The Changing Relationship Between Designer and Contractor

The Changing Relationship Between Designer and Contractor

When a costly and time-consuming problem occurs because of a design mistake, the contractor assumes his role as repairman, and attends to the matter. Several precedents are offered for contractors to consider taking a more a pro-active position.

It has been interesting to watch interior design programs showing designers and construction crews working together from the beginning of a project. The designer shares the scheme with the crew and they work out how the scheme will be accomplished. Everyone understands the design objectives, and knows how their tasks dovetail. In just a few days, the project—usually one room—is finished with client, designer, and crew pleased with the outcome.

Another instance demonstrates how the designer/contractor relationship worked during the design stage, when an intern architect requested assistance from a furniture broker to help specify furnishings for an 83,000 square foot courthouse. With the broker’s assistance, specifications were completed and design objectives remained intact. However, the furniture broker’s long experience with how things work in their industry contributed valuable information. When the broker won the bid, as a sub-contractor, the intern continued to work with them through project completion. With few mistakes, and an absence of change orders, the results exceeded expectations.

There appears to be some change in the traditional relationship between design and construction professionals. A piece, published in the “International Interior Designer’s Association” journal, takes a first-time position. In the article, “Busting the Great Construction Myth,” by Michelle Bowles, he quotes Damion Pourciau, Construction Operations Director for the Dallas Division of MAPP Construction LLC, who discusses how their relationship with architects and designers affects budgets and design details. The article quotes him as saying, “Generally speaking, general contractors have a reputation for being just builders who are unable to provide design assistance. Given the opportunity, general contractors have much to offer regarding details and best field practices.” The article’s author writes, “By not involving the construction professionals in the early planning stages, the team may experience costly mistakes on the project’s back end.”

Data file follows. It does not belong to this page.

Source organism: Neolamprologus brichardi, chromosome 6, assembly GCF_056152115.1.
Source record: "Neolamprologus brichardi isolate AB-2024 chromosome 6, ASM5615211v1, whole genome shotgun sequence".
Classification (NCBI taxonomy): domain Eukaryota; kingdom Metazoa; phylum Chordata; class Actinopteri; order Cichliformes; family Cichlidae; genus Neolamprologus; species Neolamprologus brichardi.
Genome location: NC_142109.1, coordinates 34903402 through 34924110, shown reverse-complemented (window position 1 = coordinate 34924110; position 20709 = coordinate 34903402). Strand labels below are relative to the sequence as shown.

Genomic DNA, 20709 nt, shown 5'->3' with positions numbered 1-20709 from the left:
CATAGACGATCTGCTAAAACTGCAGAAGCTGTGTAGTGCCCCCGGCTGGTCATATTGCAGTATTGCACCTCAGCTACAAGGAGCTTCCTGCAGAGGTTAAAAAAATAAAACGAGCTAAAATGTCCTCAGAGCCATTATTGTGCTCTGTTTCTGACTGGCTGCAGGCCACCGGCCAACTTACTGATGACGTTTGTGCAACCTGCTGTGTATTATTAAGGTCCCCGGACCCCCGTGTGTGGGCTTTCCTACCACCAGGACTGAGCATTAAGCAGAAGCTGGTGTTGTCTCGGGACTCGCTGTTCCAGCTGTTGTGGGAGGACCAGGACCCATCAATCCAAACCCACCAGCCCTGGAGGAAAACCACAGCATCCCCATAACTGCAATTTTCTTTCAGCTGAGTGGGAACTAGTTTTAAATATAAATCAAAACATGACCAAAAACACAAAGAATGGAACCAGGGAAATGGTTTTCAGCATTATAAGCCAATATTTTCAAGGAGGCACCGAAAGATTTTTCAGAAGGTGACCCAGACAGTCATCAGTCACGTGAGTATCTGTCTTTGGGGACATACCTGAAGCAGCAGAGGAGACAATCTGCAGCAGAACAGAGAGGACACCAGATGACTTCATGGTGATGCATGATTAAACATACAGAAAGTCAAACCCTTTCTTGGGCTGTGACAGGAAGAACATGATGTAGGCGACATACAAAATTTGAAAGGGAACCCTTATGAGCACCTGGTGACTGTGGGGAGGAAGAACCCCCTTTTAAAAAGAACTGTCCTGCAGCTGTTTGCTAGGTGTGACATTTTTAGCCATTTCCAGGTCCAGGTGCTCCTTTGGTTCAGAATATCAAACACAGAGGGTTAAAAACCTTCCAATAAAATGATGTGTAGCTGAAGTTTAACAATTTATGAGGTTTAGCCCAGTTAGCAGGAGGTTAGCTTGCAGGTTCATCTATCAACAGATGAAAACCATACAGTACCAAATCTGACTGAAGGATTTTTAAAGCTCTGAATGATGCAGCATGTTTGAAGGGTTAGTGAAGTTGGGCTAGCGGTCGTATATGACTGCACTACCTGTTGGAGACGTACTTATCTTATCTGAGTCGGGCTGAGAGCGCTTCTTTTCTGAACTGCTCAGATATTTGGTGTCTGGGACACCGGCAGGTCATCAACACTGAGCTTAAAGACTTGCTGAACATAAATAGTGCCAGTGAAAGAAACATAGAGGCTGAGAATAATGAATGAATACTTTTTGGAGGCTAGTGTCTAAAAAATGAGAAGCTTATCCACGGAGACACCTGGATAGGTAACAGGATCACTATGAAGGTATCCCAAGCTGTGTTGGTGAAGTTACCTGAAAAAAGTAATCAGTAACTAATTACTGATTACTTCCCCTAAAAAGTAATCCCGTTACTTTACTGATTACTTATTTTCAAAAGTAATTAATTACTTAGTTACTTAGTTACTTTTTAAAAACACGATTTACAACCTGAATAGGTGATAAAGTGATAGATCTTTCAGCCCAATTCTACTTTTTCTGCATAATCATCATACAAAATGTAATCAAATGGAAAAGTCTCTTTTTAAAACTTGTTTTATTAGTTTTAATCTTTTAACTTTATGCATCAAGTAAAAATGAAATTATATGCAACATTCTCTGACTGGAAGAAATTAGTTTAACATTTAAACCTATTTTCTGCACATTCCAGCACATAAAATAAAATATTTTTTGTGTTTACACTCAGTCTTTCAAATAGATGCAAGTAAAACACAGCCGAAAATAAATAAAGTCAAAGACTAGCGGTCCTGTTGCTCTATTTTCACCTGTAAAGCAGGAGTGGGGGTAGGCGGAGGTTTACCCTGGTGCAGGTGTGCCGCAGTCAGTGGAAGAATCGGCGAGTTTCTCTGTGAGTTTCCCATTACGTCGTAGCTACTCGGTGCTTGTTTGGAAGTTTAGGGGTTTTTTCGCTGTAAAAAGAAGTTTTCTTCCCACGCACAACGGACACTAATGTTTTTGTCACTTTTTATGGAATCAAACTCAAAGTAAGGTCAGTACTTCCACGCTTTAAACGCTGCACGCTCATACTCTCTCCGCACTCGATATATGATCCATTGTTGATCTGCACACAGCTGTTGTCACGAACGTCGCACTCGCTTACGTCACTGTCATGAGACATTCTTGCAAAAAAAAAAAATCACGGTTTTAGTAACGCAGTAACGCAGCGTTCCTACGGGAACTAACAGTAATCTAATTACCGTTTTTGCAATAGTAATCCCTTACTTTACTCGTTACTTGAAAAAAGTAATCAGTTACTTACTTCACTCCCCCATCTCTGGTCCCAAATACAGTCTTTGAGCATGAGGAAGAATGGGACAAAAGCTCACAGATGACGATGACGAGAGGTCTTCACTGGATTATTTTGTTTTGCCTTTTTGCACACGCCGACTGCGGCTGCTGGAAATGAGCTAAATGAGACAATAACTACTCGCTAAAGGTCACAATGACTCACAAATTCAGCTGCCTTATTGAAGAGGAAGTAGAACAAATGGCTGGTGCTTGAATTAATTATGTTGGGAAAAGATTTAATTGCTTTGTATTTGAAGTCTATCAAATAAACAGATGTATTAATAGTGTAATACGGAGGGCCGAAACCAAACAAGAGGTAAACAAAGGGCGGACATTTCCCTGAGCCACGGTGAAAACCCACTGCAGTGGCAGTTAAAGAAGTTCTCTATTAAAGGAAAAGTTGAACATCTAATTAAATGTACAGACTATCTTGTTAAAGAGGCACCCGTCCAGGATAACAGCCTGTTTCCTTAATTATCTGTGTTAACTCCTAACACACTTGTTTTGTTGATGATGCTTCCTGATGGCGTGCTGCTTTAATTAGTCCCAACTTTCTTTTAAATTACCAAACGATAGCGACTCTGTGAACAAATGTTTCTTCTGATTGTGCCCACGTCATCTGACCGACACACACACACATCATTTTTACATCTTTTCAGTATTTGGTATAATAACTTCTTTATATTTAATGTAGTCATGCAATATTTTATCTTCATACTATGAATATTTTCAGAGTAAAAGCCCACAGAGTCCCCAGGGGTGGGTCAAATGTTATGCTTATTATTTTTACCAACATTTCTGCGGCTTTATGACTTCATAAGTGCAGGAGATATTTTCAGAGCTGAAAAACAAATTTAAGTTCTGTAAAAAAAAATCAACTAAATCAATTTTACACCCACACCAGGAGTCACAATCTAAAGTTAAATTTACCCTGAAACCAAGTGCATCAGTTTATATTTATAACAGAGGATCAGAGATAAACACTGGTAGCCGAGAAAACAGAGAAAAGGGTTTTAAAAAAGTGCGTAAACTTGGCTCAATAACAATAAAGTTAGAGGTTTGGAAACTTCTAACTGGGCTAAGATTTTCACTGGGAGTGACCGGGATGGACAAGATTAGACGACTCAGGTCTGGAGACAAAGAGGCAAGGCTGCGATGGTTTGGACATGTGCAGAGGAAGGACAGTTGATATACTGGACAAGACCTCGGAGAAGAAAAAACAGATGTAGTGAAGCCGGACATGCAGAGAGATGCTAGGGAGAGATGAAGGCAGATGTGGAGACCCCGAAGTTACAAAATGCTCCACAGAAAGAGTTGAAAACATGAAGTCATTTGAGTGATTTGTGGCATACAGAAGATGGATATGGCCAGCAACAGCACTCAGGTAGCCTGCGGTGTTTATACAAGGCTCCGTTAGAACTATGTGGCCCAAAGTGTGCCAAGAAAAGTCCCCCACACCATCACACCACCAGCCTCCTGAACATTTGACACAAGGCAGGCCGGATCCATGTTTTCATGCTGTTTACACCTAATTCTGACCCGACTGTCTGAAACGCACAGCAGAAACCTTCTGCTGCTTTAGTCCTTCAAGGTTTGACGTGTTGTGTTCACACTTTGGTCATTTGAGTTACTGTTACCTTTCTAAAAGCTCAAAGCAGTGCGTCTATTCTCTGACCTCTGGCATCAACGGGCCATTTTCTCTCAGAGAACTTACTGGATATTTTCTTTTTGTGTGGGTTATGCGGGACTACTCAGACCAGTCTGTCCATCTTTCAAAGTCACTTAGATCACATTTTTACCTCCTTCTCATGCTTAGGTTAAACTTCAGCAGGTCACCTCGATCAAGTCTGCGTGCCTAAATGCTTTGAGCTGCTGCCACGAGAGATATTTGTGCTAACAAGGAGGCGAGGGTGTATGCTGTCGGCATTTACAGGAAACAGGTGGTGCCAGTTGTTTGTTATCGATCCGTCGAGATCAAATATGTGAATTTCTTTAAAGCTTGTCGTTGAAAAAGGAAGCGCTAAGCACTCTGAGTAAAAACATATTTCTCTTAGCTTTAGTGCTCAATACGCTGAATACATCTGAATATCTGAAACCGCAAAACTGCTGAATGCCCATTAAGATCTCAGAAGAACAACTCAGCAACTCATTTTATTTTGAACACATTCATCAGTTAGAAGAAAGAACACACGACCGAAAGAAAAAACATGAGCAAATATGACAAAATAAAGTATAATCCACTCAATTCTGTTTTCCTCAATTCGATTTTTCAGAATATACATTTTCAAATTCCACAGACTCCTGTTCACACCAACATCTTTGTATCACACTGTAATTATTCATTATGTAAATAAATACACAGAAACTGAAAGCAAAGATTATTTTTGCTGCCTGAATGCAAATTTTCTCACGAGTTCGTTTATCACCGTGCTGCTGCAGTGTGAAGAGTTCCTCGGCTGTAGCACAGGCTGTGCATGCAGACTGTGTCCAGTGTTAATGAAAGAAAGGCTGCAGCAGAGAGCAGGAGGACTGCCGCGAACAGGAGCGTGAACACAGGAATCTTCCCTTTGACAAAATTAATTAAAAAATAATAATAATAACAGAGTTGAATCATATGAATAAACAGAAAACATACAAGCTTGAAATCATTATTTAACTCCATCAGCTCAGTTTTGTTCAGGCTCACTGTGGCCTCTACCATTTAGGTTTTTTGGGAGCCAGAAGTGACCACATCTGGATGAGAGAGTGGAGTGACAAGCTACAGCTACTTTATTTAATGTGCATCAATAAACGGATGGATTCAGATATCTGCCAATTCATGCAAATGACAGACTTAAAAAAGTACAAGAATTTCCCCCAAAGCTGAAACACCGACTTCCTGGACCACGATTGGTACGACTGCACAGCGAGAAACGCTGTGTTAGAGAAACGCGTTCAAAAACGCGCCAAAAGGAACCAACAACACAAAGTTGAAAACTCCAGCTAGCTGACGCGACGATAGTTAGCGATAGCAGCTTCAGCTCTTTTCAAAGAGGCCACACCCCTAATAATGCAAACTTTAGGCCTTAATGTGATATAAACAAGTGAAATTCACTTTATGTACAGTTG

With these examples and opinions in mind, it is possible for contractors to picture themselves in a new role. For example, by assembling a pool of contractors—with enough experience to be knowledgeable —who offer consulting services to design professionals, a far-reaching, positive result will be achieved. It may take some marketing skill, but worth the effort when mistakes could be avoided. By making themselves available during the early design phase, contractors will be poised to intervene at critical junctures, providing valuable information to design professionals.

Whether the pool of contractors offer consultation without fees, or individual contractors charge a fee, either way, an important service is rendered, and, client, design professional, and contractor stand a good chance of reaping the benefits.

This may be an idea whose time has come.

Tags: , , , ,

Leave a Reply

database management software